Kansas University's returning basketball players waited a week for official word on a new coach.
Monday, they said the wait was worth it.
"It's good to close the chapter and know who we have coming in," KU sophomore Wayne Simien said. "It's good to know that we've got one of the best guys around, and we are looking toward next year."
Several Jayhawks said they felt comfortable with Self immediately.
"I look at him different from coach (Roy) Williams," junior Jeff Graves said. "With Coach Williams, I thought I was in trouble every time I looked at him. Coach Self is a laid-back guy. I think we'll be a lot closer."
Graves and Keith Langford were recruited by Self to play for Illinois.
"I think the situation will work itself out fine," Langford said. "We will take no steps back. Coach Self will show us an even better way to get there. We have a coach now, and a good coach at that. We have a coach that recruited me out of high school and a guy I know."
Self had a jab for Graves after Graves tapped KU over Illinois.
"When I told him I was going to KU," Graves said, "he was like, 'I will double-team your butt every time we play you.'
"He was real cool and funny, cracking jokes like that."
But Monday wasn't all about jokes. Several KU players put themselves in the position of Illini players.
"I couldn't help but think about what it was like watching coach Williams' press conference when coach Self was up there talking and thinking about the Illinois players," Simien said.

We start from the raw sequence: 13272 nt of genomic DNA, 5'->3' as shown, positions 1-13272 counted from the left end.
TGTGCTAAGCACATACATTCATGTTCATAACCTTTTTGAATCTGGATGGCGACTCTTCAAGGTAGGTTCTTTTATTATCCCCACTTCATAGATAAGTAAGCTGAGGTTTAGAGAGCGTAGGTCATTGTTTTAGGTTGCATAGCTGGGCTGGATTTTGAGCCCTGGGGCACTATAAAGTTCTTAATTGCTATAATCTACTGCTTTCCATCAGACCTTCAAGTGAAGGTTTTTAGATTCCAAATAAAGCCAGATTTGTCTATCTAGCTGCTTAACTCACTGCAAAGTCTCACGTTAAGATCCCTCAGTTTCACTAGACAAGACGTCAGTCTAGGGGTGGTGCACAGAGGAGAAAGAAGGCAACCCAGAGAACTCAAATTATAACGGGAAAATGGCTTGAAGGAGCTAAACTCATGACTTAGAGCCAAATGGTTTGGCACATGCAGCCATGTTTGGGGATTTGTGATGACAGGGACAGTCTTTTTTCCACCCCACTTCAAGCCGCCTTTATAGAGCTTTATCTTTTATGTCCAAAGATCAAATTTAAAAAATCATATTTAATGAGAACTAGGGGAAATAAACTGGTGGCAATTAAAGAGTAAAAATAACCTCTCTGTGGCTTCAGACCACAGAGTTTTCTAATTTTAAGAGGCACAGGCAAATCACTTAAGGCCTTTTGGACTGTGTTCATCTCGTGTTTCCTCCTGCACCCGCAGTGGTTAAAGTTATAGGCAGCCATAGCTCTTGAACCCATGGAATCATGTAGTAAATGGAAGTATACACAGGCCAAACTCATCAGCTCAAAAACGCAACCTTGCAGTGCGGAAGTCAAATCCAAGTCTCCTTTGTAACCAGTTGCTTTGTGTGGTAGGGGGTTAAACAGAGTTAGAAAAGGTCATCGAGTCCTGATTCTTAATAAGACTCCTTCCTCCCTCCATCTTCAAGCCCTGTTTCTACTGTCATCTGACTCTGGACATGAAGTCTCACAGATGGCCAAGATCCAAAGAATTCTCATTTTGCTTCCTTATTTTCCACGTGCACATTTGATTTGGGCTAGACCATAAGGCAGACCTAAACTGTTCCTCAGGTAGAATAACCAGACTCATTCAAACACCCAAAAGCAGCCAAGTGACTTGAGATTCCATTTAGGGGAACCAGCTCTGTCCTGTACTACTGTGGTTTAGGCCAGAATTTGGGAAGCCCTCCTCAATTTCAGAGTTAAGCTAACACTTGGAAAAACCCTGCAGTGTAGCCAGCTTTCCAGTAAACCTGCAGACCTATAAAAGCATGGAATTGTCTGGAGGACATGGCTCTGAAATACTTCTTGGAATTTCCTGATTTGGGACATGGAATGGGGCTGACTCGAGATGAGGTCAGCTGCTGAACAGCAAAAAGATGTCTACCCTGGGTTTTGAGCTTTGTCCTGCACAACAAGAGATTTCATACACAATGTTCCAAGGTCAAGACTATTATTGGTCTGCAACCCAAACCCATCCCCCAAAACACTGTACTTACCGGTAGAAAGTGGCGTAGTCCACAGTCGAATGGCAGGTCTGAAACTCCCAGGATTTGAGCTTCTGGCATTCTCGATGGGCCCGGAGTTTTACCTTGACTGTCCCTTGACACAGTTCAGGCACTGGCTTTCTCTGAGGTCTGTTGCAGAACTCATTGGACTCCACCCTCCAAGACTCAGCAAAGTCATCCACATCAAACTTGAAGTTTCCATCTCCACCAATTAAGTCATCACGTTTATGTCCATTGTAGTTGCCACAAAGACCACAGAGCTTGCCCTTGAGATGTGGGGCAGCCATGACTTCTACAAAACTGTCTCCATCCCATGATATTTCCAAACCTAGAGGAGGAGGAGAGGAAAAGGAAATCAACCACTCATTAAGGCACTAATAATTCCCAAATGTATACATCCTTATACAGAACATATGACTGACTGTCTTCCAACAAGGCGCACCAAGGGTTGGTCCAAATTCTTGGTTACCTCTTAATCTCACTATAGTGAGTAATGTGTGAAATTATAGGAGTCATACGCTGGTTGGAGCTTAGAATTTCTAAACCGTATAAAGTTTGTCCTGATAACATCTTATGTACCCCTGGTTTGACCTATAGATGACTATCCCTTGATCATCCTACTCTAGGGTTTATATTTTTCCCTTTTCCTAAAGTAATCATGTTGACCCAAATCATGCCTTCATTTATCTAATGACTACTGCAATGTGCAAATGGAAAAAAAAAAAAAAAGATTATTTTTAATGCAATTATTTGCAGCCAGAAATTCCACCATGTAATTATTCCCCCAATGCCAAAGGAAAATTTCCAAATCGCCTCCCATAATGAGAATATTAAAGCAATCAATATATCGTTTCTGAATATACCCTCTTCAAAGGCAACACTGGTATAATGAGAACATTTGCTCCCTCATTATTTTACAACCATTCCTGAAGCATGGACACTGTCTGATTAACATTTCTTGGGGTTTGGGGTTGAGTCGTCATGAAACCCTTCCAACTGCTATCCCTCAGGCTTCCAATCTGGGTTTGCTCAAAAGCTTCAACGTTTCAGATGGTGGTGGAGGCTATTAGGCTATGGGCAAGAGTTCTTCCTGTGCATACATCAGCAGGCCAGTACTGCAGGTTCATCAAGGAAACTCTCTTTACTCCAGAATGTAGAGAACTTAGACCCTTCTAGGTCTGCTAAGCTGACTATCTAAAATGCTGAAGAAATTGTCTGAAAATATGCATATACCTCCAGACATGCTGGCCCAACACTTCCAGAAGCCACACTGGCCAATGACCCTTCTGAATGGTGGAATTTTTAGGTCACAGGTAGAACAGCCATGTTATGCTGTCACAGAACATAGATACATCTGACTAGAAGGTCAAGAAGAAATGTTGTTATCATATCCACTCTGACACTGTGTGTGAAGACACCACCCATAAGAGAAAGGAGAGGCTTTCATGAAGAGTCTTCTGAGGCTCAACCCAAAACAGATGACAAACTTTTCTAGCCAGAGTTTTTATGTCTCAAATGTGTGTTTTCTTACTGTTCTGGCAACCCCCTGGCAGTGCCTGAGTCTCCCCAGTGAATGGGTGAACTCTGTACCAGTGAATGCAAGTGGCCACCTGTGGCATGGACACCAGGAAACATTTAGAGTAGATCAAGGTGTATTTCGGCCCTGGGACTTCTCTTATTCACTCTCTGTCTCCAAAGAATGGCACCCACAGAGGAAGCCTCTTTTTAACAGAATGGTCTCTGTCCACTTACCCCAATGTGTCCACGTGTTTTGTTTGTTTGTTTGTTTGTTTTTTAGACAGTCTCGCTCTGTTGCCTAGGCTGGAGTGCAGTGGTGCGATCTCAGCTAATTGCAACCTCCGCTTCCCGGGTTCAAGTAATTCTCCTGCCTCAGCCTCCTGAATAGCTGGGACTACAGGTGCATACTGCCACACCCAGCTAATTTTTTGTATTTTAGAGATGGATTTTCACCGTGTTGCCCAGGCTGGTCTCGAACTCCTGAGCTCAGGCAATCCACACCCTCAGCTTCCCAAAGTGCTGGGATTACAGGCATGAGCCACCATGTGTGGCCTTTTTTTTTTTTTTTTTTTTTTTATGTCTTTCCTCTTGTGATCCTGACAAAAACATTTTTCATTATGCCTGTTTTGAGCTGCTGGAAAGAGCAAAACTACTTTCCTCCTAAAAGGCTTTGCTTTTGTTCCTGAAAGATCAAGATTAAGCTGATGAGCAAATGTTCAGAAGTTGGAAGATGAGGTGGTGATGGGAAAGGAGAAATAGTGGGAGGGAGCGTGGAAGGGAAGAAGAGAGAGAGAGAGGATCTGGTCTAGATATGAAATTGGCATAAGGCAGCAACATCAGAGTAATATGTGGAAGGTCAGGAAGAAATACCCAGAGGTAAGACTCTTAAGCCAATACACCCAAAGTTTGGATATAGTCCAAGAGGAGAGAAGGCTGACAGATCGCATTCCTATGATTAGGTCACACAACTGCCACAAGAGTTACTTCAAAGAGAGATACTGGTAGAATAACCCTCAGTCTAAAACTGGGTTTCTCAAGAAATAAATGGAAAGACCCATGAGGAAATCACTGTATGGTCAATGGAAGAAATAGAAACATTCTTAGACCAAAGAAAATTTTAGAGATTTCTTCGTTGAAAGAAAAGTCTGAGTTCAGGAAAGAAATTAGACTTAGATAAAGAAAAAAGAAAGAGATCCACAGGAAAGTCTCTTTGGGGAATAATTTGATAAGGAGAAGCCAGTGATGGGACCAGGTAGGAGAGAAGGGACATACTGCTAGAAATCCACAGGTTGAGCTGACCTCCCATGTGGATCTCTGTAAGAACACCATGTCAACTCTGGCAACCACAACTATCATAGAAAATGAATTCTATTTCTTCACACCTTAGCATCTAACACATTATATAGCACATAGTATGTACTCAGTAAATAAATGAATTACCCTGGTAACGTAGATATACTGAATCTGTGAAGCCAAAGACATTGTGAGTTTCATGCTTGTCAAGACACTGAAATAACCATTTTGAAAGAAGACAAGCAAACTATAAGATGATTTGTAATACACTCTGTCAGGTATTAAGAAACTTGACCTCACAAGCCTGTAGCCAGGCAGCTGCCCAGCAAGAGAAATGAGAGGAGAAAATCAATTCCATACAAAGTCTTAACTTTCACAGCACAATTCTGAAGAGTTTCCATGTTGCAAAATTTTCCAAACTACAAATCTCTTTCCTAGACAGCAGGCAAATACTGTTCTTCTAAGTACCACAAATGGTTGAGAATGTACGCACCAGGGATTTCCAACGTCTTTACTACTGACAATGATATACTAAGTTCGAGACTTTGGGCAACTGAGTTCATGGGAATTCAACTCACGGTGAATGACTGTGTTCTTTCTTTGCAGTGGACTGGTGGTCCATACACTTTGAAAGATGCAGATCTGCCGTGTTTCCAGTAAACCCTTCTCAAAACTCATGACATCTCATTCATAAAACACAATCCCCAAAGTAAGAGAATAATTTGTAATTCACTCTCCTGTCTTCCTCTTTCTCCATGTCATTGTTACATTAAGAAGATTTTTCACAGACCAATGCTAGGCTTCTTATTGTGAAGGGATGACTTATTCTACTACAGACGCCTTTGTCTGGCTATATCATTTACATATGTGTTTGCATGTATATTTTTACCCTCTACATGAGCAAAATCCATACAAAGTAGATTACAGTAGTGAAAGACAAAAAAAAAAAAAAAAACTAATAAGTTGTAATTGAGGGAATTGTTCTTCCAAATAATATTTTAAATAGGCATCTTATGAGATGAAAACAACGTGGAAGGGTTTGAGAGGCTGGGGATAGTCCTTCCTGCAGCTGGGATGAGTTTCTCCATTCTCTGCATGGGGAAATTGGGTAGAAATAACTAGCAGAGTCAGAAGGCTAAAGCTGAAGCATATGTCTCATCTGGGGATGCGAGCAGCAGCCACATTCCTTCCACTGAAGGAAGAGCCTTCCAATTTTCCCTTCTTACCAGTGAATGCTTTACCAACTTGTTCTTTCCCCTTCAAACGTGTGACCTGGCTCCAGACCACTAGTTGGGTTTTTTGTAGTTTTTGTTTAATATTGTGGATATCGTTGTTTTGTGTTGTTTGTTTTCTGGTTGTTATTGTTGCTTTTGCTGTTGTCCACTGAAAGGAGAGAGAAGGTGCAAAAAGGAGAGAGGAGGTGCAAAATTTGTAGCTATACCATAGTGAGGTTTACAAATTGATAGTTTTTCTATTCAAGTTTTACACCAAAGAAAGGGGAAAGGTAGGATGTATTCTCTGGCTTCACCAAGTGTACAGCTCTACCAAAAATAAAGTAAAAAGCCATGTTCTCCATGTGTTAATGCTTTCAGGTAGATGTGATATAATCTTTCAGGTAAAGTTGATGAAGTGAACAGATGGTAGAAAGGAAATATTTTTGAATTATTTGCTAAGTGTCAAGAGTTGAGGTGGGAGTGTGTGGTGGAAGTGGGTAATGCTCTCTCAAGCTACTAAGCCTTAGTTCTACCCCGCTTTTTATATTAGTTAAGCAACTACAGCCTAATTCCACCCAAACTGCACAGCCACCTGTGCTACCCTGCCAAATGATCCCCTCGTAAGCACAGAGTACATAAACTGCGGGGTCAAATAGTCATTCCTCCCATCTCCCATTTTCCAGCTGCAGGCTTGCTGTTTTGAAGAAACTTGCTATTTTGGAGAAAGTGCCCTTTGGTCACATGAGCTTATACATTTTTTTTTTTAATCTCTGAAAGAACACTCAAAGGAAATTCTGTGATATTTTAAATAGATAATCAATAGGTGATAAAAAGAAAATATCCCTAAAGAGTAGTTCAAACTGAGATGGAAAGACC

"It's tough to think about them in the same situation we were in last week. But it's a tough situation, and you've just got to realize it's more of a business up here now."
Aaron Miles agreed and said Self's decision was in his best interest.
"Sometimes you got to do what's best for your family," Miles said. "Feelings are going to get hurt ... whatever you do. I'm sure the Illinois players are hurting, and I feel for them, because I know what they're going through."
The Jayhawks said they thought the adjustment period would be much smoother than they initially thought last week when Williams said he was heading to North Carolina.
"In a lot of ways he is like coach Williams, a player's coach," Langford said. "He wants to play fast, so there won't be too many adjustments. He shares the same desires to win that we have, so I think the transition should be pretty smooth."
Self said the Jayhawks of 2003-04 wouldn't look much different than last year's team.
"I think NBA coaches tailor their style to fit personnel," Self said. "I think that anybody that has a guy that can really shoot or a guy that can really seal in the post ... you've got to do some things to make sure that they can catch the ball and give them the best chance. Certainly we'll tweak it, but these guys fit our style.
"We will run high-lows. We'll do some different things, because that's what I know and I believe. But as far as simply watching this team play, you're not going to see a lot of difference."
Simien liked hearing that.
"We definitely asked him about his style of play and what he is going to bring in," Simien said. "We've got a good group of guys coming in, and he said he is definitely going to have to cater to us for a little bit, until he can get his own group of guys in.
"That is definitely something we all wanted to hear."
Miles said even though the last week had been a roller coaster, the Jayhawks might be stronger in the end.
"It was an unfortunate situation that occurred," Miles said. "But what doesn't kill you will only make you stronger. We looked at it as we just had to join together, become tighter, keep everybody on the team together, keep our recruits together, and just stay strong. That's what we did.
"It might be a blessing in disguise."